The language of these days is of death and life, suffering and passion, betrayal and faithfulness, even hate, but most of all the word which we hear again and again is love.
This word has a potency in our language. In English we use just one word to mean a variety of things. The context is all important and often the context immediately gives away the sort of love we mean. Occasionally, the word is so misused and the context so bizarre that we find ourselves a long way from love.
Tonight love is talked of in two specific ways. Jesus educates us in love. St John tells us that ‘he had always loved those who were his....’. And that: ‘....now he shows how perfect his love was’.
There are here two essential aspects of love. Its consistency and its demonstration.
Jesus is consistent in his love. He loves as God loves, but he quips his own to love in a way which is not just heroic, rather it is divine. If love comes from God then we must love as God loves. For that love is never self serving or self seeking. These things are so clearly not of God, so much more is achievable or those made in God’s image and likeness. This is the love which Pope Benedict (Encyclical letter Deus caritas est) describes as, ‘...stepping outside the limits of one’s closed individuality...breaking through into the divine....’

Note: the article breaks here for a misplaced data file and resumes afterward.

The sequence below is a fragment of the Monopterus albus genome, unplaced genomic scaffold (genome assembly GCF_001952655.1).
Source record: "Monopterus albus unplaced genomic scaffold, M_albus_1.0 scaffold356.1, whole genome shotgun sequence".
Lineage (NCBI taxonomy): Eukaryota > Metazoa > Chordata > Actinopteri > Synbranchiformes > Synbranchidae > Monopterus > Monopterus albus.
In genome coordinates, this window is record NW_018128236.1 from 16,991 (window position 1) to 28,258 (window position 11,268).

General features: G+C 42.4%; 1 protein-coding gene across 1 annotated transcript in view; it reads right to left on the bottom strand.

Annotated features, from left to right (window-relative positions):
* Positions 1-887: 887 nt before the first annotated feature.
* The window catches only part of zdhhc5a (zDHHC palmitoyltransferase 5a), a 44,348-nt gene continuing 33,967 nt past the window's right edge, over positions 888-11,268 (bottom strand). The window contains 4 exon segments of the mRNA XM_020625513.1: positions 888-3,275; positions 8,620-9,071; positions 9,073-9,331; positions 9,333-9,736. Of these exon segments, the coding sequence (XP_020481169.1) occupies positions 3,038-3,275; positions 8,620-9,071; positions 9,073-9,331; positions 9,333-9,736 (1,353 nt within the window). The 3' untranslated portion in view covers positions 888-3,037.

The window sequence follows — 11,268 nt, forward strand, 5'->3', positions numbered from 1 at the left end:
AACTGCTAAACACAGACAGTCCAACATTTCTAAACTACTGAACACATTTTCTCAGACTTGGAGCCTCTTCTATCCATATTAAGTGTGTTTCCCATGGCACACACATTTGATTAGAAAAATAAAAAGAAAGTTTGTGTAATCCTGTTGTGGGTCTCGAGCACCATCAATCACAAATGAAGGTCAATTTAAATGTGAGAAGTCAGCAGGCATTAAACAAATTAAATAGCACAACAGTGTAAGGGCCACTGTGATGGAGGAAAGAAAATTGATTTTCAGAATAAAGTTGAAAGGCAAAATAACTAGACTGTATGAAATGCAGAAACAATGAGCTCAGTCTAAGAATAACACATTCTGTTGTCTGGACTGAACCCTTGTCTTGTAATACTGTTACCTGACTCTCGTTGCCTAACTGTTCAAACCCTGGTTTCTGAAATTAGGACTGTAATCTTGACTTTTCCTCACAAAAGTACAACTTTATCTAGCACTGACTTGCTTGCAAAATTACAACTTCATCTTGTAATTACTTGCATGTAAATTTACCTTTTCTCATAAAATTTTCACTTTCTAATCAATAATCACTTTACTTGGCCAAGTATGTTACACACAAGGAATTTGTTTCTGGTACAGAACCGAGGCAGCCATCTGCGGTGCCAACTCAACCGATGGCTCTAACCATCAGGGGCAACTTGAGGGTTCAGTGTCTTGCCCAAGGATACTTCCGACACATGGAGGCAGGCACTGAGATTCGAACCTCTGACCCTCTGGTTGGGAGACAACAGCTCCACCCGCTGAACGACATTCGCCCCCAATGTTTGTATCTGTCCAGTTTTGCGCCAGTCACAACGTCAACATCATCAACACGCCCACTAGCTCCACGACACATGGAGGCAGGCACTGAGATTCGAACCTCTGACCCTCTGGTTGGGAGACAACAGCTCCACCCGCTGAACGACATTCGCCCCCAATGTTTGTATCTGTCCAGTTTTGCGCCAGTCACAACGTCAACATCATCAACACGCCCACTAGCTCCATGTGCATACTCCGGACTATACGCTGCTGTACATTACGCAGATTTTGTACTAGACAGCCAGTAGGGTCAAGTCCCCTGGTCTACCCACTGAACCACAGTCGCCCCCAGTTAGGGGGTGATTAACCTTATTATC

He always loved those who were his own, love to the end. Love until and beyond His words: It is finished.
As the window of eternity is opened, as our lives find meaning in their heavenly destiny, so love to the end is not just a childish way of doing what God wants and avoiding punishment; love to the end becomes the very manner of living by which our life is truly life giving. This consistency of love, his total love has nothing flighty and fickle about it. Our faith is defined by such love.
And His love is perfect, not simply because he washes feet, but rather because he has fed and healed and forgiven and in washing feet summaries the perfection of a love which will take him to the cross. The pope says: ‘It is the servant love of Jesus that draws us out of our pride and makes us fit for God, makes us clean’.
God’s Son then gives us both an example of love and its practical demonstration.
God’s Son shows us how love can be consistent and demonstrated in remarkable ways.
God’s Son proposes a way of living which has love at its heart and a love which gives life and makes life worthwhile.
And God’s Son becomes the very means by which all this is possible for the fragile, flighty, fickle human heart.
God’s Son gives us the new commandment and becomes the vey means by which we live it. Through him and with him and in him.
At God’s Son’s sacrifice we become His, and love as He loves and because He loves within us. This is not all pie in the sky, this is basic Christianity, this is the message of this night.